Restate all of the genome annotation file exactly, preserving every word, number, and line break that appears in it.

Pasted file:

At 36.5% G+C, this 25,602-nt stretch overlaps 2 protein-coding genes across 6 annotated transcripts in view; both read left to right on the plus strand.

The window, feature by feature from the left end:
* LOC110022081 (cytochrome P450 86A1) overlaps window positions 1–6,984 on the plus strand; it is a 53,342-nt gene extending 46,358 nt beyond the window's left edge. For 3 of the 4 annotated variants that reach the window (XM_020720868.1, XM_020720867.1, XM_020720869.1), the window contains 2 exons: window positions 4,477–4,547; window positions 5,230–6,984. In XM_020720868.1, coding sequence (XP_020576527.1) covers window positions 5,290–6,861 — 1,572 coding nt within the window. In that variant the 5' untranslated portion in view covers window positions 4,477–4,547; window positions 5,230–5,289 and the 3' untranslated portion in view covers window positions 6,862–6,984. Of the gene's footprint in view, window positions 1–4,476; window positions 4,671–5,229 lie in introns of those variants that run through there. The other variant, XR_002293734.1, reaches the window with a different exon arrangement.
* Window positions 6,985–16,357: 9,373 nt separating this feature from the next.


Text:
At 36.5% G+C, this 25,602-nt stretch overlaps 2 protein-coding genes across 6 annotated transcripts in view; both read left to right on the plus strand.

The window, feature by feature from the left end:
* LOC110022081 (cytochrome P450 86A1) overlaps window positions 1–6,984 on the plus strand; it is a 53,342-nt gene extending 46,358 nt beyond the window's left edge. For 3 of the 4 annotated variants that reach the window (XM_020720868.1, XM_020720867.1, XM_020720869.1), the window contains 2 exons: window positions 4,477–4,547; window positions 5,230–6,984. In XM_020720868.1, coding sequence (XP_020576527.1) covers window positions 5,290–6,861 — 1,572 coding nt within the window. In that variant the 5' untranslated portion in view covers window positions 4,477–4,547; window positions 5,230–5,289 and the 3' untranslated portion in view covers window positions 6,862–6,984. Of the gene's footprint in view, window positions 1–4,476; window positions 4,671–5,229 lie in introns of those variants that run through there. The other variant, XR_002293734.1, reaches the window with a different exon arrangement.
* Window positions 6,985–16,357: 9,373 nt separating this feature from the next.